4 Reasons to Ditch Multi-Tasking in Your Homeschool for Good ~
Written by Kari Patterson of Sacred Mundane
It was actually a diet book, more than 8 years ago, that helped me see “bad days” as helpful data. Of course objectivity is tricky in the moment, when tears are flowing or a conversation’s gone sideways or general overwhelm is sweeping through your homeschool day. But now it’s often my son Dutch, the one with Asperger’s, who will help me remember:
This day is giving me data.
Prefer to listen instead?
Sure, just one day might not give you enough data to justify a major change, but when enough of those points line up and the trend is clear, it’s time to take action. For us? I discovered that all of our “bad days” carried a common denominator:
Of course I’ve “learned” this before, during our Experiment Year, but wouldn’t you know it: Like our kids, we often need a refresher course.
Now maybe you’ve already learned this, but if you’re at all like me you might be thinking, “Sure, she can’t multi-task. But I can. And I have to multi-task because I have to juggle ________ all at the same time.”
I have no doubt you are more capable than me and you do have more to juggle than I do, but please: Hear me out.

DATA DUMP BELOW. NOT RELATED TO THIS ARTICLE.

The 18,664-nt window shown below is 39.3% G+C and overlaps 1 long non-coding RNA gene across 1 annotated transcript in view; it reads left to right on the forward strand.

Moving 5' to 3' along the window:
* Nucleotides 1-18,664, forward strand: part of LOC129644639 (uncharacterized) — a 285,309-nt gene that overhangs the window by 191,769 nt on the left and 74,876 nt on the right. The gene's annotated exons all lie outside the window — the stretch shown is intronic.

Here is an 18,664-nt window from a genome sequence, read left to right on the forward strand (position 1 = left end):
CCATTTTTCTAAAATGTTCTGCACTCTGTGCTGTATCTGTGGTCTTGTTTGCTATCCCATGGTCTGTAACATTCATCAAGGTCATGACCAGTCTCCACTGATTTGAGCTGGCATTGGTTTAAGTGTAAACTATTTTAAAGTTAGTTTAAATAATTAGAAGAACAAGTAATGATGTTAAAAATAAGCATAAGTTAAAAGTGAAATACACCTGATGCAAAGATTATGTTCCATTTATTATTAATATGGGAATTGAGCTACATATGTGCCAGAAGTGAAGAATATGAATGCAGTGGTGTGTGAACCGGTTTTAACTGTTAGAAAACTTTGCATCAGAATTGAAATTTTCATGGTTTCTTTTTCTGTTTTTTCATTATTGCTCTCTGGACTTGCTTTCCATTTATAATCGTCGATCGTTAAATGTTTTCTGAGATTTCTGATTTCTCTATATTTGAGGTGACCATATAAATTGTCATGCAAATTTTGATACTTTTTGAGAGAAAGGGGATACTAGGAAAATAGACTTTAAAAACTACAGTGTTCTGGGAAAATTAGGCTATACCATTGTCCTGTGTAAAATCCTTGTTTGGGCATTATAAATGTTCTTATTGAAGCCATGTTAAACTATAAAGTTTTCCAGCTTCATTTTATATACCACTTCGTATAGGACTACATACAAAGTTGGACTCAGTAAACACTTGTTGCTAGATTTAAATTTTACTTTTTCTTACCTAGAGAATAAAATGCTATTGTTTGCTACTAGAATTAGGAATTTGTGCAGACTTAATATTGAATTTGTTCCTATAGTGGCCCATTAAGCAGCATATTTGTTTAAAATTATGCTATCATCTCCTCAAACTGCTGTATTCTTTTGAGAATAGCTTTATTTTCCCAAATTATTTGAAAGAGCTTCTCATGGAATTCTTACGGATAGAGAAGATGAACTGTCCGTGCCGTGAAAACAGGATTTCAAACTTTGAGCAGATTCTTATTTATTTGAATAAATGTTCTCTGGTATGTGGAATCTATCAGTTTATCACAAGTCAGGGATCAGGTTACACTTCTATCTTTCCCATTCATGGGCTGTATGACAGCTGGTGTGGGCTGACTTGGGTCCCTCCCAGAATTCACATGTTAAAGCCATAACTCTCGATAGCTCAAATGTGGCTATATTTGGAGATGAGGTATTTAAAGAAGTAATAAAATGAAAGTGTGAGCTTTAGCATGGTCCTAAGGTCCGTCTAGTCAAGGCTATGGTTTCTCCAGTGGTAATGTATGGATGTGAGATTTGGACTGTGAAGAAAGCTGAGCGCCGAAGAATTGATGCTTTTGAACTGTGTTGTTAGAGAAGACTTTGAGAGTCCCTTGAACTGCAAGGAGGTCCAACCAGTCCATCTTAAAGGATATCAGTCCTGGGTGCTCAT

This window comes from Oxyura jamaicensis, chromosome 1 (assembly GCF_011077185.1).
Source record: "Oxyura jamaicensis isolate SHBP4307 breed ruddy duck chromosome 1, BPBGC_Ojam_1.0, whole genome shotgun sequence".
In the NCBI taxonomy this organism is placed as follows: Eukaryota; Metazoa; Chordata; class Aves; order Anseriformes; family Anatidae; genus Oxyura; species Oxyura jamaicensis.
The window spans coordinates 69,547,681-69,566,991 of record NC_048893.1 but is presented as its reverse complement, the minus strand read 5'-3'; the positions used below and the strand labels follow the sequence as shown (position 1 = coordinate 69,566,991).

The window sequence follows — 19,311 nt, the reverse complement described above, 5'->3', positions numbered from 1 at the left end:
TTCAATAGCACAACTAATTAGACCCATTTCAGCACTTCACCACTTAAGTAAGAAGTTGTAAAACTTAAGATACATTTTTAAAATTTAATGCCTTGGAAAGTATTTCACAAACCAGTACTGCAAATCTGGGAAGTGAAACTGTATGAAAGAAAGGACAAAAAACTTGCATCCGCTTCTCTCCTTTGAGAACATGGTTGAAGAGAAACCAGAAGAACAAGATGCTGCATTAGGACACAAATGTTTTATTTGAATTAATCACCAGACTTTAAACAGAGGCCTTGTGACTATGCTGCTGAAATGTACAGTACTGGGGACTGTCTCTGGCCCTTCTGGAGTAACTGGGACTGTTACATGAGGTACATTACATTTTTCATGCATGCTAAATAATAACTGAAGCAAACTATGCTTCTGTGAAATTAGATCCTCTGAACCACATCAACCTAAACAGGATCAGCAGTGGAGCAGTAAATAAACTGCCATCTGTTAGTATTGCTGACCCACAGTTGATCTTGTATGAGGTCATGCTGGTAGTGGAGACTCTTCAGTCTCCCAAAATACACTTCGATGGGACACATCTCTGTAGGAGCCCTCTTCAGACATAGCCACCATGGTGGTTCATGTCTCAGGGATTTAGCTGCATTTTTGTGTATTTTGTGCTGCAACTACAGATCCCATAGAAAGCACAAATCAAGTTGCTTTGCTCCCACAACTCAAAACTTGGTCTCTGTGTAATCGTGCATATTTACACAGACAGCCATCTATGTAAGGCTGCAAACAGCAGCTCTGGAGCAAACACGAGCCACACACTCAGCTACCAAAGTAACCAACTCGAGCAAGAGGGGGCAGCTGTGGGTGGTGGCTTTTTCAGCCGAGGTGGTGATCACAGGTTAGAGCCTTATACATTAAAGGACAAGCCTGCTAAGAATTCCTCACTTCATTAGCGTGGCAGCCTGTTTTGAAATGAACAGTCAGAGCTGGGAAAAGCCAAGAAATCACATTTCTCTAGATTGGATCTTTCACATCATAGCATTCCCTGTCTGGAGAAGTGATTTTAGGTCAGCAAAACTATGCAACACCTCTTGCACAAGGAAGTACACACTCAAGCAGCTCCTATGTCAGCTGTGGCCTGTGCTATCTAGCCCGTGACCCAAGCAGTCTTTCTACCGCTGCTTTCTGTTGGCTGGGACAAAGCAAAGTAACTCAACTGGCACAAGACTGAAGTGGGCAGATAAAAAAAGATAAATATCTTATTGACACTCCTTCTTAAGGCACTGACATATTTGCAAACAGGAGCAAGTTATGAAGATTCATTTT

4 Reasons to Ditch Multi-Tasking for Good
1. It doesn’t work.
We think it does. We persist in thinking it does. We convince ourselves it does. But it doesn’t. In fact, it’s unfortunate that we use that word because it’s misleading. Originally it was used to describe the function of computers: Multiple tasks being performed alternately on the same machine. Now, we use it to describe humans doing multiple tasks simultaneously.
But even computers only process one piece of code at a time, switching back and forth, alternating its attention until a task is done. The speed at which they do this causes us to believe it’s all happening at once.
Similarly, we would do well to call multi-tasking what it really is: Switching-back-and-forth-between-a-bunch-of-tasks-without-really-focusing-on-any-of-them. But that doesn’t sound nearly as neat! The reality is that we’re “task switching” and it’s proven that tasks take more time when performed this way.
Researcher Dr. David Meyer estimates that it makes simple tasks take 25 percent longer, and complicated tasks over 100 percent longer. In short: It doesn’t work.
2. It erodes our ability to pay attention.
As every Charlotte Mason enthusiast knows, learning the habit of attention as a child is critical preparation for academic achievement. She calls this habit, “The act by which the whole mental force is applied to the subject in hand.”
This takes practice. We must be trained to pay attention well. Resources are available for teaching young ones to build an attention span, but how can we instill in our children something we aren’t developing ourselves?
And yet, it remains a crucial component of their education. Mason writes,